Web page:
United States District Court, M.D. Pennsylvania
MATTHEW W. BRANN, District Judge.
Eric Houston, an inmate presently confined at the United States Penitentiary, Lewisburg, Pennsylvania (USP-Lewisburg) initially filed this pro se petition for writ of habeas corpus pursuant to 28 U.S.C. § 2241 with the United States Court of Appeals for the Eighth Circuit. The matter was then transferred to the United States District Court for the Western District of Missouri.
Named as Respondent therein is Warden Linda Sanders of the Federal Medical Center, Springfield, Missouri (FMC-Springlield). The Petition is accompanied by an in forma pauperis application. The Western District of Missouri transferred the matter to this Court pursuant to Rumsfeld v. Padilla, 542 U.S.426, 442 (2004)(jurisdiction for habeas corpus petitions challenging present physical confinement lies in only one district; the district of confinement). The Western District of Missouri granted Houston's in forma pauperis application subject to modification by this Court.
The Western District of Missouri noted that the Petitioner "has written in almost illegible handwriting." Doc. 3, p. 2. Moreover, the transferring Court observed that Houston's apparent claims of inadequate medical treatment may be more properly raised in a civil rights action. See id.
Habeas corpus petitions are subject to summary dismissal pursuant to Rule 4 ("Preliminary Consideration by the Judge") of the Rules Governing Section 2254 Cases in the United States District Courts, 28 U.S.C. foll. § 2254 (1977). See Patton v. Fenton, 491 F.Supp. 156, 158-159 (M.D. Pa. 1979). The Rules Governing Section 2254 Cases in the United States District Courts are applicable to § 2241 petitions under Rule 1(b) of the Section 2254 Rules.); Mutope v. Pennsylvania Board of Probation and Parole, Civil No. 3:CV-07-472, 2007 WL 846559, at *2 (M.D. Pa. Mar. 19, 2007)(Kosik, J.).
Rule 4 states in relevant part that "[i]f it plainly appears from the petition and any attached exhibits that the petitioner is not entitled to relief in the district court, the judge must dismiss the petition and direct the clerk to notify the petitioner." A petition may be dismissed without review of an answer "when the petition is frivolous, or obviously lacking in merit, or where... the necessary facts can be determined from the petition itself...." Gorko v. Holt, 2005 WL 1138479 *1(M.D. Pa. May 13, 2005)(McClure, J.)(quoting Allen v. Perini, 424 F.2d 134, 141 (6th Cir. 1970).
Habeas corpus review under § 2241 "allows a federal prisoner to challenge the execution' of his sentence." Woodall v. Federal Bureau of Prisons, 432 F.3d 235, 241 (3d Cir. 2005). A habeas corpus petition may be brought by a prisoner who seeks to challenge either the fact or duration of his confinement in prison. Preiser v. Rodriguez, 411 U.S. 475 (1973), Telford v. Hepting, 980 F.2d 745, 748 (3d Cir. 1993). Federal habeas corpus review is available only "where the deprivation of rights is such that it necessarily impacts the fact or length of detention." Leamer v. Fauver, 288 F.3d 532, 540 (3d Cir. 2002).
In Suggs v. Bureau of Prisons, 2008 WL 2966740 *4 (D. N.J. July 31, 2008), it was reiterated that in cases where "a judgment in Petitioner's favor would not affect the fact or duration of Petitioner's incarceration, habeas relief is unavailable." Recognizing the observation in Woodall that the precise meaning of execution of sentence is hazy, it has been similarly held that to "the extent that a prisoner challenges his conditions of confinement, such claims must be raised by way of a civil rights action." Hairston v. Grondolsky, 2008 WL 618805, *2 (D.N.J. March 3, 2008).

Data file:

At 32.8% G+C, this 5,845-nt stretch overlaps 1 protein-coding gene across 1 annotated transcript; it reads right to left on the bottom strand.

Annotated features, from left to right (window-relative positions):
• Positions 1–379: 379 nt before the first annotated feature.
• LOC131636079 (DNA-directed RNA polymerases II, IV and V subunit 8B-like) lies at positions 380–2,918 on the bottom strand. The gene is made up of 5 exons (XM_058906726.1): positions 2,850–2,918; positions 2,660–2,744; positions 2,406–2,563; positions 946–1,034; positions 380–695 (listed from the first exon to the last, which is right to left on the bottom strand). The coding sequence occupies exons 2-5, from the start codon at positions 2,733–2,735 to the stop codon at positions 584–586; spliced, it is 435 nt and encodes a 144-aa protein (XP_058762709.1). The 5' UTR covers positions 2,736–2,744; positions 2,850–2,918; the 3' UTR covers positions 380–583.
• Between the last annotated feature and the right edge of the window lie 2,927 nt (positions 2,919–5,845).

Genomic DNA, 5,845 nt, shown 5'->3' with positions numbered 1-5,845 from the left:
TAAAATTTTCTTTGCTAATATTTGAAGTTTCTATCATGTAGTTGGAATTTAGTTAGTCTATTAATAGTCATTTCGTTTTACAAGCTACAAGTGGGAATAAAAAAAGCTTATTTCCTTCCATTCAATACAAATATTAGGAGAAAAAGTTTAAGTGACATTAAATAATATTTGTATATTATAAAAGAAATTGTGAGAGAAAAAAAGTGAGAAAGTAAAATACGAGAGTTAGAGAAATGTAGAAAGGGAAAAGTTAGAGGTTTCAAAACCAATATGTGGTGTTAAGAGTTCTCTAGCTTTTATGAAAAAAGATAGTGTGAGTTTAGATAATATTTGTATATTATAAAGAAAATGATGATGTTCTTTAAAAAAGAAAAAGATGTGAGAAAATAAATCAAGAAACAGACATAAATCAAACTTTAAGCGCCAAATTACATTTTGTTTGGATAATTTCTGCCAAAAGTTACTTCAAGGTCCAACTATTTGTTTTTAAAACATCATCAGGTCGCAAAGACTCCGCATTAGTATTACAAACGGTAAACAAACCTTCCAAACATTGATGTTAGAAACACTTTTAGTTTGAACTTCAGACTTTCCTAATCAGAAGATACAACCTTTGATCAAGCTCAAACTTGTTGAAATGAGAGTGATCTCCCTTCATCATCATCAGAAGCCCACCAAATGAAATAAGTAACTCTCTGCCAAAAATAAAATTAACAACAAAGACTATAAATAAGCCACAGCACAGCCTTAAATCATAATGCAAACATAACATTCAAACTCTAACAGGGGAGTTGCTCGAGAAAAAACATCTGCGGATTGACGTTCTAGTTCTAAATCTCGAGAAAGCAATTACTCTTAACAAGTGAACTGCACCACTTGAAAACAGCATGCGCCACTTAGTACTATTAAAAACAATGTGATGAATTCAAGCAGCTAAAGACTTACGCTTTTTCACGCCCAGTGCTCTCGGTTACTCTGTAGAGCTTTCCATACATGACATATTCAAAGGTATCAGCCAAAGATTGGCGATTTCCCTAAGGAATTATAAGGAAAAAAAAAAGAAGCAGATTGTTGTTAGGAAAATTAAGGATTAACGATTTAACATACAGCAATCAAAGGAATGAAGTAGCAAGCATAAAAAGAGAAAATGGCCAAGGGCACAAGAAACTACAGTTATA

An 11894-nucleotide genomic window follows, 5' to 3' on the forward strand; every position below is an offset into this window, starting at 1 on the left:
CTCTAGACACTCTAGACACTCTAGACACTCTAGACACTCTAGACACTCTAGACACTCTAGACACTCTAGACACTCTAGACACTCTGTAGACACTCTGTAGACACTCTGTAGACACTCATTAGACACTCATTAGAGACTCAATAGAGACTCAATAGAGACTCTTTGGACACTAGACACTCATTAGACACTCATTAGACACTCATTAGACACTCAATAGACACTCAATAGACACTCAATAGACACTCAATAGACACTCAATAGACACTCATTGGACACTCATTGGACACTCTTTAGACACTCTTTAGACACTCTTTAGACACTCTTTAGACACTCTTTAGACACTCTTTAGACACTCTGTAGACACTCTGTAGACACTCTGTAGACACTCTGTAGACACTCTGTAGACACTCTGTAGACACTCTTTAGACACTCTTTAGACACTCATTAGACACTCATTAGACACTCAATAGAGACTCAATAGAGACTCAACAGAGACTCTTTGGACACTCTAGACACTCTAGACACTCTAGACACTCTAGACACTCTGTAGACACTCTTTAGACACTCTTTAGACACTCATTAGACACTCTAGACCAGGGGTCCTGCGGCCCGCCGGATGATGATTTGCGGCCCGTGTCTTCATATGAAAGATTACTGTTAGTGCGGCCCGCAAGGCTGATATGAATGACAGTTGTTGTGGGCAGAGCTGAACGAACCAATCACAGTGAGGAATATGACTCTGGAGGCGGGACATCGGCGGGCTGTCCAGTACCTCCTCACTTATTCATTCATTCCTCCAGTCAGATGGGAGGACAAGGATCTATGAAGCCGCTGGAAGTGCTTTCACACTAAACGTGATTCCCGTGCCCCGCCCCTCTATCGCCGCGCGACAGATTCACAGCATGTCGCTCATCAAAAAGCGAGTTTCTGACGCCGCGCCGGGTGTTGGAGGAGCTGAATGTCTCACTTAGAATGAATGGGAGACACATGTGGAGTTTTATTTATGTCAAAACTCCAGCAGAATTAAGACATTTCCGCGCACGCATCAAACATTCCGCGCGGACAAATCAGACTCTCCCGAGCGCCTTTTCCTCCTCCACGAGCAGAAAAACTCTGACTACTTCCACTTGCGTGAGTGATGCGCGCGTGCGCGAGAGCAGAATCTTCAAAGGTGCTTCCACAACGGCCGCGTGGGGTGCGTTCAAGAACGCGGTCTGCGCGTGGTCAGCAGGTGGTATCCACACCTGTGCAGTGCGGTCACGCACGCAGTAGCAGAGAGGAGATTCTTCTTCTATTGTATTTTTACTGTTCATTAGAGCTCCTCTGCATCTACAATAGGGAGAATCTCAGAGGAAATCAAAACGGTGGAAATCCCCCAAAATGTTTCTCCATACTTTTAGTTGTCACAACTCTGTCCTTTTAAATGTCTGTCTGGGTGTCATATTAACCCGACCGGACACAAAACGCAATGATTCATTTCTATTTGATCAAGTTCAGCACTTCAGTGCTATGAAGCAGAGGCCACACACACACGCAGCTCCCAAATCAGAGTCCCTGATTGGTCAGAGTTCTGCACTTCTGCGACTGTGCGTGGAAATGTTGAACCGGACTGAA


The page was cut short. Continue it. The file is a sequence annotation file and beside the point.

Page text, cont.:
Based upon a review of the barely legible petition, Houston does not claim entitlement to speedier or immediate release from custody nor does he challenge the legality of his present incarceration. The Petitioner does not set forth any claims relating to the execution of his sentence as contemplated in Woodall. Rather, based on a liberal construction of the averments asserted in his petition, Petitioner makes vague allegations claims that he has been denied proper medical care during the course of his ongoing federal confinement.
Houston makes no discernible claim by that the alleged violations of his constitutional rights included a loss of good time credits or otherwise extend the length of his confinement. There is no basis for a determination that the alleged constitutional misconduct did not adversely affect the fact or duration of Houston's incarceration. See Wapnick v. True, Civil No. 4:CV-97-1829, slip op. (M.D. Pa. Dec. 17, 1997)(McClure, J.). Accordingly, "habeas corpus is not an appropriate or available federal remedy." See Linnen v. Armainis, 991 F.2d 1102, 1109 (3d Cir. 1993).
Consequently, the petition will be denied as meritless without prejudice to any right Houston may have to reassert any claims of deliberate indifference to his medical needs by federal officials in a properly filed civil rights complaint. See David v. United States, Civ. A. No. 3:CV-99-0836, slip op. at 5 (June 17, 1999 M.D. Pa.) (Munley, J.); Wool v. York County Prison, Civ. A. No. 4:CV-98-0138, slip op. at 2-3 (M.D. Pa. January 30, 1998) (McClure, J.); and Hewlett v. Holland, Civ. A. No. 3:CV-96-1075, slip op. at 9 (July 2, 1997 M.D. Pa.) (Nealon, J.) ("Because the petitioner will not be allowed to elude the filing fee requirements of the PLRA [Prison Litigation Reform Act], his claims will be dismissed, without prejudice, as they are not ...